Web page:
It is also important to understand that medical stop-loss is not a pooled product. This means that large claims are not spread across a multitude of other insureds within the insurance carrier’s coverage portfolio as they typically would be under primary, fully-insured, coverage. Large losses are charged directly to each employer’s self-funded plan without any pooling-related credits to offset. It is worth noting that some medical stop-loss group captives will seek to absorb lasers by spreading them across all group captive members on a pooled basis. This is more common within the large ‘open-market’ group captive programmes that specifically target smaller employers. These programmes, if large enough, can be effective in enhancing the stability of self-funding to some smaller employers.

Strategic imperatives for combating lasers

Some stop-loss carriers will offer no-new-laser (NNL) contract options. These options are typically written on new, as opposed to renewal, accounts to the stop-loss carrier. At the inception of a new contract, the stop-loss carrier may establish initial lasers. However, upon renewal, the carrier will not add any new lasers to existing insureds within the plan.

The NNL contract will also typically come with a renewal rate cap, which specifies the maximum rate increase that can be charged upon renewal. The premium rate load for an NNL contract option will range from 5 percent to 15 percent with rate cap maximums ranging from 40 percent to nearly 100 percent. Generally, a 10 percent load for a 50 percent rate cap is considered to be fairly standard.

Many lasers are attributable to issues such as cancers, kidney failure, premature births, and conditions requiring organ transplants. Having a network of recognised centres of excellence that specialise in these types of conditions as part of the plan requirements should be helpful in negotiating lasers with underwriters. At the very least, these centres will be helpful in mitigating the ultimate cost of claims incurred within the self-funded plan and paid by the employer.

A few stop-loss carriers also offer standalone organ transplant ‘carve-out’ coverage, which provides first-dollar coverage for transplants. Since this coverage effectively carves out the transplant exposure of the self-funded plan, the need for lasers attributable to transplants is effectively nullified. This coverage is economically priced and premiums can be efficiently offset through corresponding rate discounts provided by stop-loss carriers.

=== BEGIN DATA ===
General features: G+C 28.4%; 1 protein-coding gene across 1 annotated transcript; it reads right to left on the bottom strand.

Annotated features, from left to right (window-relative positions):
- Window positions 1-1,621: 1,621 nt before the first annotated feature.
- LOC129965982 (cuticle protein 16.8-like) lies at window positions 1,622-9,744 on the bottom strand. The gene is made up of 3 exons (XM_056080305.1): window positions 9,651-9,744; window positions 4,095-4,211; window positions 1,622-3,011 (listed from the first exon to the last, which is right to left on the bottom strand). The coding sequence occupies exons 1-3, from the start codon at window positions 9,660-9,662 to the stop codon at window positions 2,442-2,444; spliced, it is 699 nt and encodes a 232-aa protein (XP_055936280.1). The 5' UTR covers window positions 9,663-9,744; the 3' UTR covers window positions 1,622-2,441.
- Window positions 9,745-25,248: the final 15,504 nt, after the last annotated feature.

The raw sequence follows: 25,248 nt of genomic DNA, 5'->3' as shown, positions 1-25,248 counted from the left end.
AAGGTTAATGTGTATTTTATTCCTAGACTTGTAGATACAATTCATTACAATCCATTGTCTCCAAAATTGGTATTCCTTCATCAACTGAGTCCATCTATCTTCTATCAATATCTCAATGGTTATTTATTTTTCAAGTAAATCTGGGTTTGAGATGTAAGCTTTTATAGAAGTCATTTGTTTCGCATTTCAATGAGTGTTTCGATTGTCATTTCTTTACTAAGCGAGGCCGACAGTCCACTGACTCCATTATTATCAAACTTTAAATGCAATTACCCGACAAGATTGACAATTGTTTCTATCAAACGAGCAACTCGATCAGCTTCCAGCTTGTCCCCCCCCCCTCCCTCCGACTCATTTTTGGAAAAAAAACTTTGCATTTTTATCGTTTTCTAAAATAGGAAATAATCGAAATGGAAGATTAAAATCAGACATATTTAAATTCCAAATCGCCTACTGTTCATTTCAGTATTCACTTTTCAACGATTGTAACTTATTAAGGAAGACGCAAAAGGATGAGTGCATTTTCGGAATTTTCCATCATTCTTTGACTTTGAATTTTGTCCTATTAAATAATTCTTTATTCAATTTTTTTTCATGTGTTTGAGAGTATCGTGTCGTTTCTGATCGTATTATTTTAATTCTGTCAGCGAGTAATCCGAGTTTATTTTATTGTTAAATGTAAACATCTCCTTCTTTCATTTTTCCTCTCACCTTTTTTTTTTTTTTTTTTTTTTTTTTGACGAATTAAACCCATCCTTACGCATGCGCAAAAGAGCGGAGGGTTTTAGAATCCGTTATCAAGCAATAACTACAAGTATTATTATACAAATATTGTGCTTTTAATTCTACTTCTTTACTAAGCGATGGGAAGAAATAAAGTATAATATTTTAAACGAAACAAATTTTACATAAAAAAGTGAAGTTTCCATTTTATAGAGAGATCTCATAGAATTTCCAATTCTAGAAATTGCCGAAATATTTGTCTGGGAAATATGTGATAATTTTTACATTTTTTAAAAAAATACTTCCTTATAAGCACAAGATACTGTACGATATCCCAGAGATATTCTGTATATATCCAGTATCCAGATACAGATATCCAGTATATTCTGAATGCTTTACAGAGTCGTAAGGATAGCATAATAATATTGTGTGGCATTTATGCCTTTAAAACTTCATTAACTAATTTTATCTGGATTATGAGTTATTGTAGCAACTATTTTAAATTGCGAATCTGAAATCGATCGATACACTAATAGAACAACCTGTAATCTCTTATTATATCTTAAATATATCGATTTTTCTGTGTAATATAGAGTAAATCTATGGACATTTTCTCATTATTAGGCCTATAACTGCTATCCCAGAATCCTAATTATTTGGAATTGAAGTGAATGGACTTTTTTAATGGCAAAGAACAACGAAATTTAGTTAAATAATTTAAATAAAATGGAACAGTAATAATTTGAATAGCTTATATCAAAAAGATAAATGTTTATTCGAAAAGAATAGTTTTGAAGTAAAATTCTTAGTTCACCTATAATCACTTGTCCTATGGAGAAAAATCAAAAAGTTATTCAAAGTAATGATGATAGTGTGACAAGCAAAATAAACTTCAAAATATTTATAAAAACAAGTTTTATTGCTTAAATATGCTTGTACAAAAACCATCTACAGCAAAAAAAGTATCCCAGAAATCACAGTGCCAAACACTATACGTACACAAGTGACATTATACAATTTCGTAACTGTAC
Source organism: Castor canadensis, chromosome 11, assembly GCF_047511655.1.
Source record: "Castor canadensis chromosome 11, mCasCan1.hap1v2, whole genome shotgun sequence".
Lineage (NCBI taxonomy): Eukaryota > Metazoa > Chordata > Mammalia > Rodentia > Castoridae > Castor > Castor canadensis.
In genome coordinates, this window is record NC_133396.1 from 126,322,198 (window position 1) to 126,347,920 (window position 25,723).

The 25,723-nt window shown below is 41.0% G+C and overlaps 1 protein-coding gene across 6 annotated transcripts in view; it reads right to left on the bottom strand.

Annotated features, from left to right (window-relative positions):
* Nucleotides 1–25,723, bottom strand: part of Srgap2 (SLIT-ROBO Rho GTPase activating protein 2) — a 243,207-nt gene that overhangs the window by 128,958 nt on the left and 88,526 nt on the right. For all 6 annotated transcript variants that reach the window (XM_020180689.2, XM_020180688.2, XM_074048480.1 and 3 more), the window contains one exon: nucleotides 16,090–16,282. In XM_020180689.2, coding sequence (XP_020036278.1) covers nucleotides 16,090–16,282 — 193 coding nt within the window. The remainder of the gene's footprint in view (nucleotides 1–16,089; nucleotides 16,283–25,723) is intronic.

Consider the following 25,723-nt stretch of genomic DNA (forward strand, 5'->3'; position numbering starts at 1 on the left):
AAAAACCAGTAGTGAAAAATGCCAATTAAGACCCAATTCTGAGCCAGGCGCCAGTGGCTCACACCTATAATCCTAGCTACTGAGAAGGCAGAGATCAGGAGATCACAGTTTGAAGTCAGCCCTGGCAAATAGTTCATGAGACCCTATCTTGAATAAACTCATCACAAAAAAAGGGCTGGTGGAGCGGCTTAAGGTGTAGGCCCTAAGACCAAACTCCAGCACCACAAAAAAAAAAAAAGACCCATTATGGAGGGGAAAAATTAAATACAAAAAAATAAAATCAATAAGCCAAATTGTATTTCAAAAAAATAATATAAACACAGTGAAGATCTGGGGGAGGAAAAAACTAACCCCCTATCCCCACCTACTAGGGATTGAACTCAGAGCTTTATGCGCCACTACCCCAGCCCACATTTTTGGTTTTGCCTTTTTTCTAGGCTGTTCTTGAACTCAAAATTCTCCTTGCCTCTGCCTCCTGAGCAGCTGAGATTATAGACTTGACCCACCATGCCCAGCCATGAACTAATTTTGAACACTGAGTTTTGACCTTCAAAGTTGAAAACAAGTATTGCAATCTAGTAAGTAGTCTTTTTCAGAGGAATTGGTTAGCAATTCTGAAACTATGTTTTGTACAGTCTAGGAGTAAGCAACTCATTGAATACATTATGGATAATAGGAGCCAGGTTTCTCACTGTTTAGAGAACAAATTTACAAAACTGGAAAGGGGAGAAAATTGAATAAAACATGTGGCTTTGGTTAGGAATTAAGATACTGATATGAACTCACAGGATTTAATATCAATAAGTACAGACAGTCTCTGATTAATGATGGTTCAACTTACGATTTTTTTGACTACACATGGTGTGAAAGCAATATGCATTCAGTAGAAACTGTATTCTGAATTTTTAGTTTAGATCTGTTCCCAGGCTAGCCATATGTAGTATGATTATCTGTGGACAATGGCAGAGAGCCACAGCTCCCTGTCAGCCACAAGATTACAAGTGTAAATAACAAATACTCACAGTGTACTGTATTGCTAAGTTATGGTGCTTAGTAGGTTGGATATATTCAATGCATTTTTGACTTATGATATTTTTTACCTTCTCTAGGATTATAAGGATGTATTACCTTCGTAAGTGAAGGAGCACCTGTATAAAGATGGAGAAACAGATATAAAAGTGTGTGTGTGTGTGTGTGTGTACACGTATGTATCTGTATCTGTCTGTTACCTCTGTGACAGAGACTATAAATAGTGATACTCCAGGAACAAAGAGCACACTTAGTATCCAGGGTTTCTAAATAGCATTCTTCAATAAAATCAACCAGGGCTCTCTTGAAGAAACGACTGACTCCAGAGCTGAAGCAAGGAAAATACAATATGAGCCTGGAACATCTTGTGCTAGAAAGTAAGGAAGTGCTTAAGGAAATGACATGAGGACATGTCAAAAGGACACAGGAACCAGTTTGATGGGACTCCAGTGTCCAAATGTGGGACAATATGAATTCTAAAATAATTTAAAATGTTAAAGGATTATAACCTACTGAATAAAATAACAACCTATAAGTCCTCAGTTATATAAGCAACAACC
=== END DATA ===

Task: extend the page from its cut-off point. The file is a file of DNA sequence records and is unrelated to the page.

The use of captives can also be effective in absorbing stop-loss lasers. Single-parent captives can retain the ‘soft cost’ of lasers as increased retention or converted to an appropriate premium charge for increased insurance provided by the captive to cover the laser.

Some group captives will seek to reduce or absorb lasers by pooling them across all group captive members.

Each of these options has proven to be fairly effective for reducing or eliminating an employer’s susceptibility to increased self-funded retention in the form of lasers.

Setting to stun

Lasers will always be a part of most self-funded plans, especially as the cost of large, potentially catastrophic claims continues to increase. Since the Affordable Care Act, the cost of large claims has increased dramatically. Many claims that used to cost $100,000 or $200,000 are now regularly eclipsing $500,000 or more, and the frequency of $1 million-plus claims has risen to unsettling levels.

With the growth and increased frequency of large claims, it is safe to assume that the application of lasers by stop-loss carriers will also continue to increase. Employer perspectives of the theoretical and practical applications of lasering continue to differ according to the employer’s size and financial agility.